And just like that, the biggest name that could have been moved before the April 3 deadline has been scratched off the trade market list.
Corey Perry is staying put in Anaheim thanks to a $69 million, eight-year contract extension announced during Monday night’s Sharks-Ducks game.
Score one for the underdog, GM Bob Murray.
Most team executives and agents around the NHL didn’t think he could sign both his potential unrestricted free agent stars, Perry and Ryan Getzlaf. Maybe one, many said, but likely not both.
Of course, it cost the Ducks a healthy sum to pull it off. As in $8.625 million on average per season for Perry, and earlier this month, Getzlaf got reeled in for $8.25 million a year, also over eight years. That’s $135 million for two players from 2013-14 through 2020-21.
Here’s the crazy part: Perry likely would have gotten more on the open market, as in at least $9 million a year, if he truly was exposed to all 30 teams in the league come July 5.
The Toronto Maple Leafs would have been all over the 2011 Hart Trophy winner, with the likes of Detroit and Philadelphia probably not far behind.
Two months ago, I would have told you there was little chance Perry would sign before the trade deadline. That was the feeling most people around the league had, as well. But there's no question Anaheim’s surprising season, which has seen the Ducks challenge for first overall, had a profound impact on Perry and his decision to skip free agency.
Last summer, Perry was also presented with a massive offer from the Ducks, but sources say he didn’t want to commit yet. After a couple of disappointing seasons for the Ducks, it was certainly within Perry’s rights to be a little patient before deciding whether Anaheim remained committed to winning.
Smart offseason additions by Murray -- Sheldon Souray, Daniel Winnik and Bryan Allen, plus the emergence of Swedish goalie Viktor Fasth -- helped the Ducks fill some holes.
Getzlaf’s re-emergence as one of the NHL’s premier No. 1 centers is certainly no small factor, either. The Ducks' captain signed his extension March 8, putting all the spotlight and pressure squarely on his linemate, Perry.
And you knew Murray and the Ducks' front office would take one last run at Perry contractwise before deciding whether to put him on the trade market.
Make no mistake: Murray would have looked at what Perry’s value would have been on the trade market if he hadn't signed. It doesn’t mean Murray would have dealt the star, but he would have inquired.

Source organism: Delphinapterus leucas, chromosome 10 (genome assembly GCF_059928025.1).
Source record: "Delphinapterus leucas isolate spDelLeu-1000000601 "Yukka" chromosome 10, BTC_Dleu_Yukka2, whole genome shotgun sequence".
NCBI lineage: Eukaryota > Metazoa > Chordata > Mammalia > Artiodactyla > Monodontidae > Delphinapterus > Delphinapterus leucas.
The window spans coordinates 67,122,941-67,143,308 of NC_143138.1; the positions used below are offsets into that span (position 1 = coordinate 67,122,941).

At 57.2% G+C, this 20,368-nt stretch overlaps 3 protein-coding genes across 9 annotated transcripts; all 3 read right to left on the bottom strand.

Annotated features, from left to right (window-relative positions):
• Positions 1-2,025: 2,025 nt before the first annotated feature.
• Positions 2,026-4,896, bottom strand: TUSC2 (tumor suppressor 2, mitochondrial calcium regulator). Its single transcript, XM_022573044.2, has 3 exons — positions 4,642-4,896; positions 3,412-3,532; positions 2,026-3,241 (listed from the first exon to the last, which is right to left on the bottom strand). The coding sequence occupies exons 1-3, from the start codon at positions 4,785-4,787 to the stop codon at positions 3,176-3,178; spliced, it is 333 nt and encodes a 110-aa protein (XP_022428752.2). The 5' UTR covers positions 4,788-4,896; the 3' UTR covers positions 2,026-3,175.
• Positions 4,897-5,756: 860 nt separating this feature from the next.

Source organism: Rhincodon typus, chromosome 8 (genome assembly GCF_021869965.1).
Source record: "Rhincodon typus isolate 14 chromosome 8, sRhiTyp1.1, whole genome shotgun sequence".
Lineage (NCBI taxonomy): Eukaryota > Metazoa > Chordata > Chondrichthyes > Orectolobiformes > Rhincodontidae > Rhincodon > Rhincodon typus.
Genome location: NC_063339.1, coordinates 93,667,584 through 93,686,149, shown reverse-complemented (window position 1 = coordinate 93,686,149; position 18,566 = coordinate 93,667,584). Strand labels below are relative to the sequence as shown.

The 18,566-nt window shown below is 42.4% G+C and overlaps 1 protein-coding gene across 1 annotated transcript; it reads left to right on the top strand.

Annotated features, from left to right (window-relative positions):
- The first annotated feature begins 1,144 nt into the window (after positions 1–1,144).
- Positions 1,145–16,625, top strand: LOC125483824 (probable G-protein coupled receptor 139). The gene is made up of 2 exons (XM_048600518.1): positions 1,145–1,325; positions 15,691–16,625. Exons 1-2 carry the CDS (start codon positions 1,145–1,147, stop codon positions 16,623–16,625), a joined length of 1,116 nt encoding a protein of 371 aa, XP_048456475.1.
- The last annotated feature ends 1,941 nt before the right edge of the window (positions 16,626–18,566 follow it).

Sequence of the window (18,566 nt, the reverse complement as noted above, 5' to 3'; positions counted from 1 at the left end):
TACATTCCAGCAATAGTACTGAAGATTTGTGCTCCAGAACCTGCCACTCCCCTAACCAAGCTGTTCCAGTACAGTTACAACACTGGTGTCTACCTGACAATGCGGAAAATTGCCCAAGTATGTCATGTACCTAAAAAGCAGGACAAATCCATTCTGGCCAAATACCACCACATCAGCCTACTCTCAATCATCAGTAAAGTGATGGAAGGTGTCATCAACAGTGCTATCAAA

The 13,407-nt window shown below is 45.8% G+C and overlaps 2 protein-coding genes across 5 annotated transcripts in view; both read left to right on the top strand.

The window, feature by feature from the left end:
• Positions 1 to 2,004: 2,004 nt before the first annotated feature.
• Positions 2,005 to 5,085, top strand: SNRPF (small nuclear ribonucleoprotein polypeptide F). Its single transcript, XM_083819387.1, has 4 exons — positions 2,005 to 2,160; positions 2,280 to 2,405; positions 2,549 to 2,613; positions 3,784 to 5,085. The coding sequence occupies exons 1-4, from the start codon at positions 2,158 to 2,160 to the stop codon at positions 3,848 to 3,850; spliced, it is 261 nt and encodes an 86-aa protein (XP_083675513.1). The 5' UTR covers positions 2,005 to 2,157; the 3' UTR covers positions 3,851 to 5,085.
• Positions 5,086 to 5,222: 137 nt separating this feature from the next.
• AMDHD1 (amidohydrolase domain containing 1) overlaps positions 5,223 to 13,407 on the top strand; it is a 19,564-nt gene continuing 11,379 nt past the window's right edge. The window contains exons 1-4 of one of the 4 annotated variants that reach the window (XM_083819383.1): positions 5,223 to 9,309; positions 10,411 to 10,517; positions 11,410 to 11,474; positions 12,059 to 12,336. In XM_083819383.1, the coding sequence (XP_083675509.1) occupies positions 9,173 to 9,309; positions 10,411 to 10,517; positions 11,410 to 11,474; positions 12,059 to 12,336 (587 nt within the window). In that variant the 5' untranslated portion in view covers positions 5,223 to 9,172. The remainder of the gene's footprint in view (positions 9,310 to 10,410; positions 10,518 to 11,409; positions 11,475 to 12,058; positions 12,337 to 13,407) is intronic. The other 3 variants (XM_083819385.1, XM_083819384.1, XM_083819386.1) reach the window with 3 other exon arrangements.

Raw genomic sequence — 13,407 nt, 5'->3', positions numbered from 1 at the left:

After losing Justin Schultz for nothing last summer to free agency, the Ducks were not too thrilled at the thought of losing another major asset and getting nothing in return come July. You can’t keep losing key assets that create gaping holes in your organization.
Murray, in fact, had chatted with Nashville GM David Poile about his experience with the Ryan Suter saga a year ago, which ended with the Predators ultimately deciding to keep the star blueliner and pending UFA because they held out hope they could still sign him after the season. You can imagine what Poile would have had to say to Murray in retrospect.
Perry understood everything at play. He decided if the deal was right, he’d stay on.
Perry met with his agents, Mark Guy and Pat Morris of Newport Sports, on Wednesday in Dallas, had a long heart-to-heart and went over all his options. Perry went home to discuss it one final time with his family and phoned his agents Friday to tell them he had decided that if they could negotiate a deal, he'd stay on. That led to long negotiations all weekend between Newport and the Ducks.
Against the popular betting, the Ducks got it done.
Perry and Getzlaf, both signed, sealed and delivered.
The Ducks now have about $53 million committed to 16 players for next season. They’re about $11 million under the $64.3 million salary cap for '13-14 as they look to fill out next season's roster. Perry's deal, as part of the new CBA, has a no-movement clause that kicked in upon the signing of the extension.
People immediately hit Twitter after the Perry signing and suggested that Bobby Ryan was a goner this summer. But I do not believe that the Ducks feel they have to move Ryan's deal (two more years at $5.1 million per). The Ducks have expiring contracts on their roster and Ryan's deal easily fits into their plans. That's not to say if they get an offer they can't refuse they wouldn't listen, but a source close to the situation told ESPN.com Tuesday that the Ducks aren't going into the offseason with the idea of moving Ryan.
You also have to see what happens with veteran Finnish wingers Saku Koivu and Teemu Selanne, both UFAs after the season, And, certainly in the case of the Finnish Flash, perhaps this is finally it. He won’t decide that until the summer.
For now, it’s all about a run at the Stanley Cup for the Anaheim Ducks, who have removed the gigantic distractions of the Getzlaf/Perry contract situations with two-plus weeks to spare before the trade deadline.
What a story indeed.